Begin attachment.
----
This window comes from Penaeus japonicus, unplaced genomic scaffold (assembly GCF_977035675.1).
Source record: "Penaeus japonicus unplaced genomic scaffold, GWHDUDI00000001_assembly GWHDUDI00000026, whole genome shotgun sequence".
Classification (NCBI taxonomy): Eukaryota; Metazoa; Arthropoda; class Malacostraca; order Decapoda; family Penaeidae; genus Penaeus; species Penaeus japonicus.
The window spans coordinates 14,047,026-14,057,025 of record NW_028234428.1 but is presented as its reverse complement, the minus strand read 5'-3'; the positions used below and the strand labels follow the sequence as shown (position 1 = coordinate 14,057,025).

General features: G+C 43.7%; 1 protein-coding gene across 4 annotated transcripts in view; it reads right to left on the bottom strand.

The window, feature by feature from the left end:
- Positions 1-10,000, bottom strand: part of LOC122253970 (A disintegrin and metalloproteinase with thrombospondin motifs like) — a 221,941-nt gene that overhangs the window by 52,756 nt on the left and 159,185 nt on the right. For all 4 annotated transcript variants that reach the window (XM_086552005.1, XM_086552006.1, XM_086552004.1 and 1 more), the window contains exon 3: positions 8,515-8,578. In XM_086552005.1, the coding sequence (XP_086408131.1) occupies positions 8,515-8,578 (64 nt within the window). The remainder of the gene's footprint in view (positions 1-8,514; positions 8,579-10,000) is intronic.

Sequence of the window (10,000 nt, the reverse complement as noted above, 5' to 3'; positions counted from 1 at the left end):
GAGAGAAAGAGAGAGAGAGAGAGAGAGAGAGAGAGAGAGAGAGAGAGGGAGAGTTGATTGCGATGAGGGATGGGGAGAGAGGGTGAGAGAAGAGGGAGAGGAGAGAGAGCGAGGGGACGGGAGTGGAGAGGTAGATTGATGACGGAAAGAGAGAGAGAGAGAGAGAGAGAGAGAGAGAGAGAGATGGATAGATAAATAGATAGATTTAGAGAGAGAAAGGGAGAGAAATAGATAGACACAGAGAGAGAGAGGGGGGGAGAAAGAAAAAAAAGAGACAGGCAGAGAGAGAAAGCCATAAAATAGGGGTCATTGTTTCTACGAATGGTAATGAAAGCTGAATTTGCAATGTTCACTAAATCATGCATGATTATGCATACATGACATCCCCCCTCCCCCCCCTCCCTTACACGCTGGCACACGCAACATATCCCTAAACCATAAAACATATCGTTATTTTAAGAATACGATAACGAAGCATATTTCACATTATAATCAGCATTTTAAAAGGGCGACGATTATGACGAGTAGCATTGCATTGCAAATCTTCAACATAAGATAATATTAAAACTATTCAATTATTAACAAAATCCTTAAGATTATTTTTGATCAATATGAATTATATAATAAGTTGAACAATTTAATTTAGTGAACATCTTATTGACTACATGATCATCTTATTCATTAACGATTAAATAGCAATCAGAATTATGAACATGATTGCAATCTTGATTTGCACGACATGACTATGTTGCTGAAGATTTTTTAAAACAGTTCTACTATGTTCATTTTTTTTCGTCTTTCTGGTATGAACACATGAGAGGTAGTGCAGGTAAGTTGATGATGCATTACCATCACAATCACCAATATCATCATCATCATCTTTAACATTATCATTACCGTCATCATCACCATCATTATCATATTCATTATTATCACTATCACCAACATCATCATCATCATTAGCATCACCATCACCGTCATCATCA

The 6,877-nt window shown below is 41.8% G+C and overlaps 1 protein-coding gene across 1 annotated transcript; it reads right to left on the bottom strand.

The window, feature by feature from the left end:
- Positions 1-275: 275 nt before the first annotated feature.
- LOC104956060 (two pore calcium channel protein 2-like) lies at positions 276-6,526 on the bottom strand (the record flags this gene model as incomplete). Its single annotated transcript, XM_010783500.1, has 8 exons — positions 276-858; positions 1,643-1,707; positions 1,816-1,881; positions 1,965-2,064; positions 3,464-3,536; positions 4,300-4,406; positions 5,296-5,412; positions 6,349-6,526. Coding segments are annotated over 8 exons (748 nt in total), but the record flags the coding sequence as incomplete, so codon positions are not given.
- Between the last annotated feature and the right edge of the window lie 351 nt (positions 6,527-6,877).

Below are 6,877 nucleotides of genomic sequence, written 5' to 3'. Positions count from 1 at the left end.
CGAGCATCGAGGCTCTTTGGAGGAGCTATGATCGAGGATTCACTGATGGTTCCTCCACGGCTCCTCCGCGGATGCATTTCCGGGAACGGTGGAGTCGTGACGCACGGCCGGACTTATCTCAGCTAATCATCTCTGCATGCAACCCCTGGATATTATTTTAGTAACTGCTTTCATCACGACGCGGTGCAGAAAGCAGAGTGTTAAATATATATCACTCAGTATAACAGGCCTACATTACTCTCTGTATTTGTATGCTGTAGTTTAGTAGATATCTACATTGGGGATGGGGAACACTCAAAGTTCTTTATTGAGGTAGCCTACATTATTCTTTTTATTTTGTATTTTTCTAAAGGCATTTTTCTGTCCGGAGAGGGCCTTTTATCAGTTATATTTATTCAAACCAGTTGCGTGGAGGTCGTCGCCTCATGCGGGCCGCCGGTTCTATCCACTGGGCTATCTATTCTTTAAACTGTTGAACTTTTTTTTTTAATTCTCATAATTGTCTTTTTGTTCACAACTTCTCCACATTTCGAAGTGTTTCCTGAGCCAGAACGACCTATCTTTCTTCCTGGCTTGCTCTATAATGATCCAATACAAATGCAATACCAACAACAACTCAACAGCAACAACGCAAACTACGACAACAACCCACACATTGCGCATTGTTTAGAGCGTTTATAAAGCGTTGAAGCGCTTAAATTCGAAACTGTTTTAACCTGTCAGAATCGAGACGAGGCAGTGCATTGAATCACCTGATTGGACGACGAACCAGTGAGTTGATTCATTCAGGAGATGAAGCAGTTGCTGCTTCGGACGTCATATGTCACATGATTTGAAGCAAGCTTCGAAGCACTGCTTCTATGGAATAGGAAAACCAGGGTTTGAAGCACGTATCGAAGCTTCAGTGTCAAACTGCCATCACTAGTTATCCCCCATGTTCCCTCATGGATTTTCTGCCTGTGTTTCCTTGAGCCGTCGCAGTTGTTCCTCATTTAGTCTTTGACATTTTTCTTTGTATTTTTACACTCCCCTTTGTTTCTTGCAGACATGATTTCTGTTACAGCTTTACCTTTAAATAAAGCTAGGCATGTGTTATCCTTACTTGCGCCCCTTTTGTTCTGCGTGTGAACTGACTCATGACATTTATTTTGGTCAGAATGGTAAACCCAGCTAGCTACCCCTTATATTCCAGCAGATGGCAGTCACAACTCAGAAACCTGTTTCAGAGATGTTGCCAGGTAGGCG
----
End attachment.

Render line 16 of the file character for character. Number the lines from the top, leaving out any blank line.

CGAGCATCGAGGCTCTTTGGAGGAGCTATGATCGAGGATTCACTGATGGTTCCTCCACGGCTCCTCCGCGGATGCATTTCCGGGAACGGTGGAGTCGTGACGCACGGCCGGACTTATCTCAGCTAATCATCTCTGCATGCAACCCCTGGATATTATTTTAGTAACTGCTTTCATCACGACGCGGTGCAGAAAGCAGAGTGTTAAATATATATCACTCAGTATAACAGGCCTACATTACTCTCTGTATTTGTATGCTGTAGTTTAGTAGATATCTACATTGGGGATGGGGAACACTCAAAGTTCTTTATTGAGGTAGCCTACATTATTCTTTTTATTTTGTATTTTTCTAAAGGCATTTTTCTGTCCGGAGAGGGCCTTTTATCAGTTATATTTATTCAAACCAGTTGCGTGGAGGTCGTCGCCTCATGCGGGCCGCCGGTTCTATCCACTGGGCTATCTATTCTTTAAACTGTTGAACTTTTTTTTTTAATTCTCATAATTGTCTTTTTGTTCACAACTTCTCCACATTTCGAAGTGTTTCCTGAGCCAGAACGACCTATCTTTCTTCCTGGCTTGCTCTATAATGATCCAATACAAATGCAATACCAACAACAACTCAACAGCAACAACGCAAACTACGACAACAACCCACACATTGCGCATTGTTTAGAGCGTTTATAAAGCGTTGAAGCGCTTAAATTCGAAACTGTTTTAACCTGTCAGAATCGAGACGAGGCAGTGCATTGAATCACCTGATTGGACGACGAACCAGTGAGTTGATTCATTCAGGAGATGAAGCAGTTGCTGCTTCGGACGTCATATGTCACATGATTTGAAGCAAGCTTCGAAGCACTGCTTCTATGGAATAGGAAAACCAGGGTTTGAAGCACGTATCGAAGCTTCAGTGTCAAACTGCCATCACTAGTTATCCCCCATGTTCCCTCATGGATTTTCTGCCTGTGTTTCCTTGAGCCGTCGCAGTTGTTCCTCATTTAGTCTTTGACATTTTTCTTTGTATTTTTACACTCCCCTTTGTTTCTTGCAGACATGATTTCTGTTACAGCTTTACCTTTAAATAAAGCTAGGCATGTGTTATCCTTACTTGCGCCCCTTTTGTTCTGCGTGTGAACTGACTCATGACATTTATTTTGGTCAGAATGGTAAACCCAGCTAGCTACCCCTTATATTCCAGCAGATGGCAGTCACAACTCAGAAACCTGTTTCAGAGATGTTGCCAGGTAGGCG